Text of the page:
Removal of benign or malignant tumors is an option Washington University transplant surgeons can offer to some patients with liver disease.

Most often, patients who undergo removal of a malignant liver tumor have cancer that has metastasized (spread) from another part of the body — typically, the colon — to the liver. Many of these patients already have received chemotherapy to treat their cancer. Additional neoadjuvant chemotherapy — chemotherapy given before removal to shrink the tumor — is considered in some patients who have cancer that has metastasized to the liver.

Removal also may be an option for patients with hepatocellular cancer (primary liver cancer, abbreviated “HCC”) who do not have cirrhosis. The vast majority of patients with HCC and cirrhosis are not candidates for surgical removal because the remaining liver will not be able to regenerate and function for the part that was removed. In addition, there is a significant risk of recurrent cancer. Only about 20% of patients with HCC do not have cirrhosis.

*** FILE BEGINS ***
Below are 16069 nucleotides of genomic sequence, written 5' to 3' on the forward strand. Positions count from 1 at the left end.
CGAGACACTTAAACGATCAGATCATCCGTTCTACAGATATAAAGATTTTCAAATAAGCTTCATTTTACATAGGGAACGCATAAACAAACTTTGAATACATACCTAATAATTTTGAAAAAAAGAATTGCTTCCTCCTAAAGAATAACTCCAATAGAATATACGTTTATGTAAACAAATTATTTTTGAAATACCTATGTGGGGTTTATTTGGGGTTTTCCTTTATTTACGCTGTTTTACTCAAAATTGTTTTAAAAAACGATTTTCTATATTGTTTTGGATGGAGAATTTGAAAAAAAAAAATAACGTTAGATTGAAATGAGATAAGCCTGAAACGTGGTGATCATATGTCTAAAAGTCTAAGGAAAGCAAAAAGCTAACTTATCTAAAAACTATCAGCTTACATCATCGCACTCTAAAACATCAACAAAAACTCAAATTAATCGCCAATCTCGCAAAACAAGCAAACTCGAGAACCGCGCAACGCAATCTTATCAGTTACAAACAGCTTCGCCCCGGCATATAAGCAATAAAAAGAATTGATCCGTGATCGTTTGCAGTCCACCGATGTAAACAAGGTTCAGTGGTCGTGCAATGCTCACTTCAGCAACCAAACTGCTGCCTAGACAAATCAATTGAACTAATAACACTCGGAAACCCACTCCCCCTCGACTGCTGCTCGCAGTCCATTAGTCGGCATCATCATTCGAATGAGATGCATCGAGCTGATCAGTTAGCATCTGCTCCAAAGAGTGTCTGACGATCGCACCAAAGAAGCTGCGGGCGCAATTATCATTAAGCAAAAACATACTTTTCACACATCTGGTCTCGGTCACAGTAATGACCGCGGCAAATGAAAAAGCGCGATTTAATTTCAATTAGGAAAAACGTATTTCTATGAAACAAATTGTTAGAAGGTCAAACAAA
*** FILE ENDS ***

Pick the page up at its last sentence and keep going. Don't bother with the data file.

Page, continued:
For patients with HCC who do not have cirrhosis or metastatic disease, removal often is the treatment of choice, sometimes with chemotherapy as follow-up.

Washington University transplant surgeons also may perform radiofrequency ablation of liver tumors either alone or in combination with tumor removal in selected patients with primary or metastatic liver cancer.

Although most benign liver tumors require no treatment, removal is an option for patients who have symptomatic tumors or tumors that have the potential to rupture or become cancerous. For patients with extensive, benign liver disease and incapacitating symptoms, transplantation also may be considered.

Transplantation results have been excellent for patients in this group, who do not have the risk of recurrent disease.

For a patient appointment with a liver transplant surgeon, call (314) 747-9889.